I spent July 4th – at least part of it – like many of us do. Listening to some good music, watching (or at least hearing) some fireworks, eating a really good hamburger.
I also spent part of the day reflecting on what we had talked about at church the previous Sunday. How we are a blessed people – yes – and how with great blessing (and resources) comes great responsibility.
It is so easy, these days, to want to run from the myriad of problems we see confronting us as a people – as citizens – and, for some, as a people of faith. The Church (note the capital C – I am talking about the church-at-large here and not just my own congregation) often struggles, pretty ineffectively, to provide solutions. At least, that’s what many Millenials, who are leaving the Church in droves, will tell you.
It can get pretty discouraging.
I suggest that all is not lost – not by a long shot. Why?
Because finding the solutions to these issues doesn’t depend on our relying on our wisdom, our skills, our dedication, or – ultimately – even on our faith (or lack of it.)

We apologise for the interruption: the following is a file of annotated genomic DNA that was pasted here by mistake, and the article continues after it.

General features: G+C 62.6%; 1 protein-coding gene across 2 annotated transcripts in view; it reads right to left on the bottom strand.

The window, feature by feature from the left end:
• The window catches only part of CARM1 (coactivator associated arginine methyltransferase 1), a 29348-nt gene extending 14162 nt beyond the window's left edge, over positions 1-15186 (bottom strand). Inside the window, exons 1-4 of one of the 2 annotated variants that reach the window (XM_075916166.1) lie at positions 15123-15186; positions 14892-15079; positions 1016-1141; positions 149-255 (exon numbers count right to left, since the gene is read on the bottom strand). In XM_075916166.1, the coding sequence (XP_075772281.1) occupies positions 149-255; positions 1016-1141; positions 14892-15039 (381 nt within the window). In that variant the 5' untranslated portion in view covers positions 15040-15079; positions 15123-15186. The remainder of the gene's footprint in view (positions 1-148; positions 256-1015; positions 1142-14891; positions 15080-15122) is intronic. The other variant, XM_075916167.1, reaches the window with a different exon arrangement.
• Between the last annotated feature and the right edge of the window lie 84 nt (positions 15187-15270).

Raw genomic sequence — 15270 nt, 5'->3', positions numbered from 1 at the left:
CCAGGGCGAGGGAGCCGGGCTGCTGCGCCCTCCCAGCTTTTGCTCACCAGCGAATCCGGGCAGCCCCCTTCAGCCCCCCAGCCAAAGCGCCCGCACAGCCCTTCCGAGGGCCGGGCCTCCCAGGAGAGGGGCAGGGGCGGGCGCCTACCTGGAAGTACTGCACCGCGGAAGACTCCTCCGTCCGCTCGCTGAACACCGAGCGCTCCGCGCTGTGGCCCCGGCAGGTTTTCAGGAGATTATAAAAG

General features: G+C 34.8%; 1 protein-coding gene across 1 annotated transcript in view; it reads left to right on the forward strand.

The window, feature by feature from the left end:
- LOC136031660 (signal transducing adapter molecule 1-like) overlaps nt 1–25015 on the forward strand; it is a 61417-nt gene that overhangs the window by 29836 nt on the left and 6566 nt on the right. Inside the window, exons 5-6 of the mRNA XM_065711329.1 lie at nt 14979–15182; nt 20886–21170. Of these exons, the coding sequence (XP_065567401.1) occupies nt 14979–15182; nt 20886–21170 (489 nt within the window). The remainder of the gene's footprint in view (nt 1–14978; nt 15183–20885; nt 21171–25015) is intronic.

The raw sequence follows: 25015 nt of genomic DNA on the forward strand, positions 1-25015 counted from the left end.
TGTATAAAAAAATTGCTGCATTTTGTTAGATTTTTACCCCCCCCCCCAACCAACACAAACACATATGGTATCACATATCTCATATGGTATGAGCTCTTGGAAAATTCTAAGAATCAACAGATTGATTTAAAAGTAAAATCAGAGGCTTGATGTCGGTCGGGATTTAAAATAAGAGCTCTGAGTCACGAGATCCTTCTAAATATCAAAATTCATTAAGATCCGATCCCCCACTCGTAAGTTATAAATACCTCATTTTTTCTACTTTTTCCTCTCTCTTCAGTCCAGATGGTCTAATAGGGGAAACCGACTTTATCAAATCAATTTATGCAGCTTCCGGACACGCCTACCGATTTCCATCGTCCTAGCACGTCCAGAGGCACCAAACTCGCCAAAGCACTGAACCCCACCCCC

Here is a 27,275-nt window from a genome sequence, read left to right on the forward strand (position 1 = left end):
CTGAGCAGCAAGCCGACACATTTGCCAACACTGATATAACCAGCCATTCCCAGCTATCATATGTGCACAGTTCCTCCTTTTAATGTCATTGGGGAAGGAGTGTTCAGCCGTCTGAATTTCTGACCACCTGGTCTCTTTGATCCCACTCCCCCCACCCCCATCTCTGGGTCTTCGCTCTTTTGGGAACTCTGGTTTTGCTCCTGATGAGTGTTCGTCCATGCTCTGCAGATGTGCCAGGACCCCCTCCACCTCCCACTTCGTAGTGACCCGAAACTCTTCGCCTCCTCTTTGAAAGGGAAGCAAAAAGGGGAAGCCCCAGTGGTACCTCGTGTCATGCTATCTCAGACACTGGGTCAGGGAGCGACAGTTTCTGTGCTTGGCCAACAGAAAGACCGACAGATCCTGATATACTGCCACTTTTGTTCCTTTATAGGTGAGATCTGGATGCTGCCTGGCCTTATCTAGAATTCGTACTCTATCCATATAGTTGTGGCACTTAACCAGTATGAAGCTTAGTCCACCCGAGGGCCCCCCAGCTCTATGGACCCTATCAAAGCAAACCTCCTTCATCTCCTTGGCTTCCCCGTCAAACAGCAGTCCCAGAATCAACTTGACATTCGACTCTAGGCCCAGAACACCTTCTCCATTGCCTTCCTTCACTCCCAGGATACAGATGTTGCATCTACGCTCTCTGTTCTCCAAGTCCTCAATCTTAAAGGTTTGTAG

As one of our old, beloved patriarchs at Elpis often says, and as some of our youngest children often repeat, “God is God!”
I translate that to mean that if we will prayerfully turn to the living God who started all this in the first place – in time – we will begin to see answers to problems, solutions where before we only saw doom and gloom, and we will, slowly, begin to feel empowered to act as the people of God to make real differences in our world, and in the kingdom of God.
God Bless America. But not only America. God Bless Us All – Please! Let that be our prayer. Blessed not to be “better than others” but blessed to be “up to the task” -of being that light to the world, that salt of the earth, that hope, that word of grace, that compassionate act – that will make all the difference.